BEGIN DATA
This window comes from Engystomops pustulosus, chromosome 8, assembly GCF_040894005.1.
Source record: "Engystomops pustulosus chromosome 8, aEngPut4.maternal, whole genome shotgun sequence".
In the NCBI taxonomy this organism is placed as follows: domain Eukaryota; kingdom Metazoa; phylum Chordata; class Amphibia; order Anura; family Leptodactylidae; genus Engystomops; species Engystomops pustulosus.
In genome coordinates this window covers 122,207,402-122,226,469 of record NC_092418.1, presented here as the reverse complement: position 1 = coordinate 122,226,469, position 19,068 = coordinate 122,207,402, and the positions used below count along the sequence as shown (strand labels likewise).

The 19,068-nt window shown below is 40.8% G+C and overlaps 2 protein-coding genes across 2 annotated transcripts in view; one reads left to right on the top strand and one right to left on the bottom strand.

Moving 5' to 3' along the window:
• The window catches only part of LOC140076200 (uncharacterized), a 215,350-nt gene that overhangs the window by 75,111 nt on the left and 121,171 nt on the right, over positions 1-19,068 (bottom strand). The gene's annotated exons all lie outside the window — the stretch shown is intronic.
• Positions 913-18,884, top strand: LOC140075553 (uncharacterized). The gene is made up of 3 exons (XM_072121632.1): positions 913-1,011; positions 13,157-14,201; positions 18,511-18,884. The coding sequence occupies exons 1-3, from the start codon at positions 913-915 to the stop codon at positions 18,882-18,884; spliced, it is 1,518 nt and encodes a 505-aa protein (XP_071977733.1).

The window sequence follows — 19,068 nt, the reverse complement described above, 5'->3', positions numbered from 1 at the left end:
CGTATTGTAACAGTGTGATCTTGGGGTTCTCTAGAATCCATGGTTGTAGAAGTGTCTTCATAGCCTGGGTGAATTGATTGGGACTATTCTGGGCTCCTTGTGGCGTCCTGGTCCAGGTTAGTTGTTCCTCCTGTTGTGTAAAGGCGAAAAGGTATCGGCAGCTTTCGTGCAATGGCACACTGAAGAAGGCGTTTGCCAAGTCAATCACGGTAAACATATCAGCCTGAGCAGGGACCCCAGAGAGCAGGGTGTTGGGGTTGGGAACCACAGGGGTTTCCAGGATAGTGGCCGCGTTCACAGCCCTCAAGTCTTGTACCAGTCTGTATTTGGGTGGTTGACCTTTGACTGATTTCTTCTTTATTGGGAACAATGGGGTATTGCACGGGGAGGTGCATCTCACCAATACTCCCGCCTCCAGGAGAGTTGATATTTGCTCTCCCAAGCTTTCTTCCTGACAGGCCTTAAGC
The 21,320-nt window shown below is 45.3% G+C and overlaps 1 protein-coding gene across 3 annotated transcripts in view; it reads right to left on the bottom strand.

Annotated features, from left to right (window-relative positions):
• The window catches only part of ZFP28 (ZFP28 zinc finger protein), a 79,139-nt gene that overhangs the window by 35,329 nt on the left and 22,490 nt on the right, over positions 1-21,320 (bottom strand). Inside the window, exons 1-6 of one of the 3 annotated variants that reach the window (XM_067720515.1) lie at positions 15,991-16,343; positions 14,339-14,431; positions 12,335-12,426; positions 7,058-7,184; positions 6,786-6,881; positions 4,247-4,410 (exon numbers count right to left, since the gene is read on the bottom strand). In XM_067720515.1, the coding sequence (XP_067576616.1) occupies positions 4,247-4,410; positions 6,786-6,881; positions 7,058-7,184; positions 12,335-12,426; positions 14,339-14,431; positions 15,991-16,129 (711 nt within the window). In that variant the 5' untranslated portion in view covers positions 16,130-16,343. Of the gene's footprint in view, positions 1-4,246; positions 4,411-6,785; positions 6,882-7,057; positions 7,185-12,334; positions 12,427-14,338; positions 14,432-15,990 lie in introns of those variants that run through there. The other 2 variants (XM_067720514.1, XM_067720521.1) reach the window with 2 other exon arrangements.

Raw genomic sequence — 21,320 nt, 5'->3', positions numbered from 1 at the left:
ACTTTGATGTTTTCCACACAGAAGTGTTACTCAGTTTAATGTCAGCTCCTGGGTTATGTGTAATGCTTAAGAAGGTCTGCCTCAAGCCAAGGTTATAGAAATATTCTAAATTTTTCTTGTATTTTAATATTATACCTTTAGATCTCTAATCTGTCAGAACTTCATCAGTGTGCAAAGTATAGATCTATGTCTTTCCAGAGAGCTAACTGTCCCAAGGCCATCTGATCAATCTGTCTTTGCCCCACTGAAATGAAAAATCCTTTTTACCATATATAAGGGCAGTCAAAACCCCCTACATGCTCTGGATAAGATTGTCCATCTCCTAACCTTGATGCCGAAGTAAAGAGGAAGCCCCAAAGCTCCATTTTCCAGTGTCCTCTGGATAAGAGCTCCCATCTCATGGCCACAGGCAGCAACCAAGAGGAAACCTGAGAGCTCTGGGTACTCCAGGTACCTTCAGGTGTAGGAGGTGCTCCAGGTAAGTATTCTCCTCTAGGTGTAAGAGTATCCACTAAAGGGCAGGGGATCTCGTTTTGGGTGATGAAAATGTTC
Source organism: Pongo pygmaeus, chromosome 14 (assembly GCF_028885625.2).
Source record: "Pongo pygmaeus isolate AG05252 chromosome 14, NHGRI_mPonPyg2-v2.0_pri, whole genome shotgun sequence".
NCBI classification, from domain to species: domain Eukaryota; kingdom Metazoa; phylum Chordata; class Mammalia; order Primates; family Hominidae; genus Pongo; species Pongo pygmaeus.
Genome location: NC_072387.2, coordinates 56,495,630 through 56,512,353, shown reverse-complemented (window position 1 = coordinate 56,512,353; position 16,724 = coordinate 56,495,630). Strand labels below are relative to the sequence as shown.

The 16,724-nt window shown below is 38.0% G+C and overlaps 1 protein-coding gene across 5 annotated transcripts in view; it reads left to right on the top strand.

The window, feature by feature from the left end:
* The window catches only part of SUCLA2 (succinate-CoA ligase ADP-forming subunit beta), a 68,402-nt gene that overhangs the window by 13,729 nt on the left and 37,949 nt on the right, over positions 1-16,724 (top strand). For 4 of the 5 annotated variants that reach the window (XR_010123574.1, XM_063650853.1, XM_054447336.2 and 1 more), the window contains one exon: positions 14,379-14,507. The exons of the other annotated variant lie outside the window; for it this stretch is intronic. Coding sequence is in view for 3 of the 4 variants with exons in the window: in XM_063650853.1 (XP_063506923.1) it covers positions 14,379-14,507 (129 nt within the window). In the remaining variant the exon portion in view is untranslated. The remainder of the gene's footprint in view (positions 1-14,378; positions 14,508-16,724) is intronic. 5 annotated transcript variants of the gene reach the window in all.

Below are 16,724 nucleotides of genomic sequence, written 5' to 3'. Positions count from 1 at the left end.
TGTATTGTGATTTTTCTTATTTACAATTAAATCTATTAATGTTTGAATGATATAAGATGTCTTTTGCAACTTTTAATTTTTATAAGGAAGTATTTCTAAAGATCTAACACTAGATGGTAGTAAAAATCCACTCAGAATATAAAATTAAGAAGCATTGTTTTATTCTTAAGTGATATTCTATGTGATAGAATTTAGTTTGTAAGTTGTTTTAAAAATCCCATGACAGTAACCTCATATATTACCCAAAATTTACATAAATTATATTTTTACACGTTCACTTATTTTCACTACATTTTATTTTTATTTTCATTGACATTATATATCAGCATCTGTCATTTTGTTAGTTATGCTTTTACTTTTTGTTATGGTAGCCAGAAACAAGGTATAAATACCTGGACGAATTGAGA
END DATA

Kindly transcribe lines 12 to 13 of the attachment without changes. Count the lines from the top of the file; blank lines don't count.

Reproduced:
Annotated features, from left to right (window-relative positions):
• The window catches only part of ZFP28 (ZFP28 zinc finger protein), a 79,139-nt gene that overhangs the window by 35,329 nt on the left and 22,490 nt on the right, over positions 1-21,320 (bottom strand). Inside the window, exons 1-6 of one of the 3 annotated variants that reach the window (XM_067720515.1) lie at positions 15,991-16,343; positions 14,339-14,431; positions 12,335-12,426; positions 7,058-7,184; positions 6,786-6,881; positions 4,247-4,410 (exon numbers count right to left, since the gene is read on the bottom strand). In XM_067720515.1, the coding sequence (XP_067576616.1) occupies positions 4,247-4,410; positions 6,786-6,881; positions 7,058-7,184; positions 12,335-12,426; positions 14,339-14,431; positions 15,991-16,129 (711 nt within the window). In that variant the 5' untranslated portion in view covers positions 16,130-16,343. Of the gene's footprint in view, positions 1-4,246; positions 4,411-6,785; positions 6,882-7,057; positions 7,185-12,334; positions 12,427-14,338; positions 14,432-15,990 lie in introns of those variants that run through there. The other 2 variants (XM_067720514.1, XM_067720521.1) reach the window with 2 other exon arrangements.